I attempted to bend the left AltRider bar back into position (downward) yesterday with limited success. I looped a 2" wide cargo strap around the center of the bottom bar, which was difficult because of the limited clearance between the bar and MAM protector. The other end of the strap was looped first around the front tow hook on the frame of my truck. Because it was 40 degrees F outside and I wasn't really sure where to apply heat from my propane torch, I didn't bother with that.

    When I leaned the bike away from the truck and the strap got tight, the total give between the truck moving forward a bit (even with its parking brake set), the truck's front suspension compressing, and the bike's suspension compressing made the whole attempt ineffectual.

    I then moved the bike and looped the other end of the strap around a 4" steel pole set in concrete on the edge of my driveway. That was a much more solid arrangement, yet the bike's suspension compressing once the lean angle away from the pole became acute still dampened the motion and limited effectiveness. If I leaned the bike too far, the right AltRider crash bar contacted the pavement when I tried to bounce the bike against the strap's hold.

    After about ten minutes of leaning/pushing/severe bouncing of the bike against the strap, the bent left AltRider bar had only moved about 2 to 3mm away from the MAM valve cover protector. It likely needs to move further for the valve cover to clear the bar for valve clearance checks, but I decided to stop there and go for a ride as the afternoon sun was fading. I'll tackle it again another day, and am open for other suggestions on trying to do this with the crash bar still on the bike.

    At one point, with the bike leaned far to the right with the strap keeping the right bar about an inch from the pavement, I stepped back and while looking at the spectacle thought "this sucks". I'll take a picture next time.
    #13
  14. jdub

    jdub Dawg bytes reel gud Supporter

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    I'm very disappointed.
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  15. canoeguy

    canoeguy Long timer

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    My GSA fell over in my gravel driveway after being parked for five minutes...Grrr. Regardless the OEM crash bar bent ever so slightly. I installed a set of the Touratech bar reinforcements the next week. It is my understanding that the bar reinforcements are what makes the bars good to go.
    #15
  16. AdamChandler

    AdamChandler Ascending n00b Supporter

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    @jdub - Did your AltRider bars come with the center reinforcements pictured here?

    [​IMG]

    Based on his photos though, it looks lie the bars bent upwards not back so the reinforcements wouldn't have done anything to save it.

    It looks like the Touratech Reinforcements on the OEM bars is probably going to do a better job.
    #16
  17. eddie bolted

    eddie bolted BOING!!! Supporter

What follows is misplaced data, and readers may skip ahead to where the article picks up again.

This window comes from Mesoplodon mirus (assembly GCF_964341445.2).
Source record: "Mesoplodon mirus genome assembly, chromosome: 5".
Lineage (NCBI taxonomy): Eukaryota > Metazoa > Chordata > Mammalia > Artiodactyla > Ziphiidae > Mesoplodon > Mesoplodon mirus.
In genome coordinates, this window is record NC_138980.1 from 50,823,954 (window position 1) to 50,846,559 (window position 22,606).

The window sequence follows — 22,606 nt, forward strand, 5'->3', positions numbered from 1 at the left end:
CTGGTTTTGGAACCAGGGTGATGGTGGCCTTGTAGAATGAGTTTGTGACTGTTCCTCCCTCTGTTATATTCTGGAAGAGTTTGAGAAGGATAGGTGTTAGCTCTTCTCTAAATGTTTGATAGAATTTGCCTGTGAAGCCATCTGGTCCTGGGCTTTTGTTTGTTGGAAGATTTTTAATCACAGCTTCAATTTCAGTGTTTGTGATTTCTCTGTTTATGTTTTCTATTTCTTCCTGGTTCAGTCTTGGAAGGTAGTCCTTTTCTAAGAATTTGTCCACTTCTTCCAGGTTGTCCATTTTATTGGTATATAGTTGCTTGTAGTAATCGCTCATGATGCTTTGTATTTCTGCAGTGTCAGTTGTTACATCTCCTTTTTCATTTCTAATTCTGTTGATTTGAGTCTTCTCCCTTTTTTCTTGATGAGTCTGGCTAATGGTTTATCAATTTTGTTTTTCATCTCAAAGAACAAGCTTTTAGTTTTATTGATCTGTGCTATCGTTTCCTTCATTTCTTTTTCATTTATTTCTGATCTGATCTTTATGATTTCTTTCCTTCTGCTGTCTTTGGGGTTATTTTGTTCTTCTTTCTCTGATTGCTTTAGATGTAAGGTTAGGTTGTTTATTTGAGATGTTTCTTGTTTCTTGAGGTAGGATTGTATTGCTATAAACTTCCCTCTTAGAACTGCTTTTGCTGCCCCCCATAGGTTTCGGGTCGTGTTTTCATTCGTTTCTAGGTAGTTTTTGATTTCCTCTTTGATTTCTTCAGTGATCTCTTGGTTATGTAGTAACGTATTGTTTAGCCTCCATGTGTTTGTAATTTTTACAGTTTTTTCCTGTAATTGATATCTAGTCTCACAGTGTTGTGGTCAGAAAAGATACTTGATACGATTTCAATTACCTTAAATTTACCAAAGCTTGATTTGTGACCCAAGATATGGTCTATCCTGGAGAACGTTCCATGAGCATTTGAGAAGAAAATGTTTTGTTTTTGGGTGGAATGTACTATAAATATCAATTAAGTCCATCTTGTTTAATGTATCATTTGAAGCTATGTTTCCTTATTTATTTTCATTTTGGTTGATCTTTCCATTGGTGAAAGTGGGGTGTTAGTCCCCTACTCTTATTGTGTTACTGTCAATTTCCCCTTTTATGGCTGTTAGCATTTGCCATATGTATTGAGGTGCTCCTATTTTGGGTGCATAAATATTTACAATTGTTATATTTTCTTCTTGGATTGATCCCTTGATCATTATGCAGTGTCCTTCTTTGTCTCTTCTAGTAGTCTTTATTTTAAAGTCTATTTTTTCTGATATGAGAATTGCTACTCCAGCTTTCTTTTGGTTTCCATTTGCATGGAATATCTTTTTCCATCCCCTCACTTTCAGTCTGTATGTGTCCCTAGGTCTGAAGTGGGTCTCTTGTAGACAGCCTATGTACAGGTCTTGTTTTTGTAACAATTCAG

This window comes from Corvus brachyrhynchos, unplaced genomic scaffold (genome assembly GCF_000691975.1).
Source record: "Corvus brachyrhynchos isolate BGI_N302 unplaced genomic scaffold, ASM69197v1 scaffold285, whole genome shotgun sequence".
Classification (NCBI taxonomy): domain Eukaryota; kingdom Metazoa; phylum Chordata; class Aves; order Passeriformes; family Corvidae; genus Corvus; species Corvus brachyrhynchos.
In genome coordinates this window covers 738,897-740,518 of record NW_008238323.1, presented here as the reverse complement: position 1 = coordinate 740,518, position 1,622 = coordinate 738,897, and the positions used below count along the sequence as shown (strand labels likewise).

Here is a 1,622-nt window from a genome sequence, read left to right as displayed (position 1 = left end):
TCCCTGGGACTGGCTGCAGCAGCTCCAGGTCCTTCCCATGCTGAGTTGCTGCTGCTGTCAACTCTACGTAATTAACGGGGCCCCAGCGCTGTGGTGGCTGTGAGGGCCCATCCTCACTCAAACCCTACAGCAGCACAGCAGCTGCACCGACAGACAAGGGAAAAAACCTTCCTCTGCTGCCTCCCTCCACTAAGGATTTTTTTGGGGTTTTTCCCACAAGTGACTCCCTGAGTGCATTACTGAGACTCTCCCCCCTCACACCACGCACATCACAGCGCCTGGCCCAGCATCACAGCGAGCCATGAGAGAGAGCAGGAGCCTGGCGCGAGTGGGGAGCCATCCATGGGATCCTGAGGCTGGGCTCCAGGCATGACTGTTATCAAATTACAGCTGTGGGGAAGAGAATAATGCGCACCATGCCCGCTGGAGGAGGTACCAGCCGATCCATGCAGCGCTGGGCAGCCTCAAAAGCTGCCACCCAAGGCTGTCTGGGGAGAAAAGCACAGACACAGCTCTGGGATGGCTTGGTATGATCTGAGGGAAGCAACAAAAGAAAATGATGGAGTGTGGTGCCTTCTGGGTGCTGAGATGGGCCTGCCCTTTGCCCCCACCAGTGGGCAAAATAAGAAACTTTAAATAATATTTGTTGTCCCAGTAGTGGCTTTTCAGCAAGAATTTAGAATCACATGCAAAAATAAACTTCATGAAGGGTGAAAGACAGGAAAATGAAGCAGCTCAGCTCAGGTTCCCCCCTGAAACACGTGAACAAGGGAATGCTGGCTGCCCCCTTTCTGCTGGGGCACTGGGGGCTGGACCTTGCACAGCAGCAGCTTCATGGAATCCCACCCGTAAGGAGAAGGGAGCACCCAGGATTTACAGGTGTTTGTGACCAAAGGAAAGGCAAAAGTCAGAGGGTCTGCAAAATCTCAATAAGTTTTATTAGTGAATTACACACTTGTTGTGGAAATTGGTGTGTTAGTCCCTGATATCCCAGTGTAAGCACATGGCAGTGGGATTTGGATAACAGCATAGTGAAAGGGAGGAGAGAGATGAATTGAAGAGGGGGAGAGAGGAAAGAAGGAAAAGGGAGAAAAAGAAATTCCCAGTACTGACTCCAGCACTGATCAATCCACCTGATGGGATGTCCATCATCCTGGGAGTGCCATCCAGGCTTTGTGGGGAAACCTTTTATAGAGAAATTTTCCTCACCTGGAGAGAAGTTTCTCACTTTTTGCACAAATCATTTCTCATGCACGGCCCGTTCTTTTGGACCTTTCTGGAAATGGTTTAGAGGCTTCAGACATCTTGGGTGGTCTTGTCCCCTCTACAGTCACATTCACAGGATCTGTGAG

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    Here’s my bars after hitting a deer and sliding down the road... didn’t bend!
    DDC32D2C-FA12-4A10-863B-B2C0F8C604F4.jpeg 1623D224-CFF5-41C3-B3BF-79E324AD4CAC.jpeg
    #17
  18. jdub

    jdub Dawg bytes reel gud Supporter

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    My AltRider set up is identical to that, bars and skidplate.

    Not sure exactly what you're referring to as center reinforcement. That bolt at the top middle goes through the frame, and I've got that.

    EDIT: Looked at this pic again on my computer instead of the phone, and I assume the center reinforcement question was referring to the lower bar coming up from the skid plate mount and welded to the lower bend of the crash bar. Yep, mine's got that.
    #18
  19. oldadvtraveler

    oldadvtraveler Been here awhile

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    most disappointing to hear your feedback on the altrider crash bars and the response from the maker. I have a set of the lowers, hit the side of the deer doing about 50mph with the right lower crash bar. not as much meat as shown on the photo above but the bars thru that deer off the road like a sack of potatoes and no damage to the bars. don't know what to think about your issue.
    #19
  20. jdub

    jdub Dawg bytes reel gud Supporter

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    No crash bars on my '82 R65 for the entire 124k miles I owned it. Hit a deer once with the right cylinder/valve cover (bike didn't go down), went down and slid on the left cylinder/valve cover once after hitting a gasoline spill on the road, and a few miscellaneous drops along the way. Never any damage except the inevitable road rash, and sold the bike with the original valve covers still installed.

    A different era, etc., but funny how this newer bike with stout crash bars seems to be more fragile than that bike without any. I don't know what to think about it either.
    #20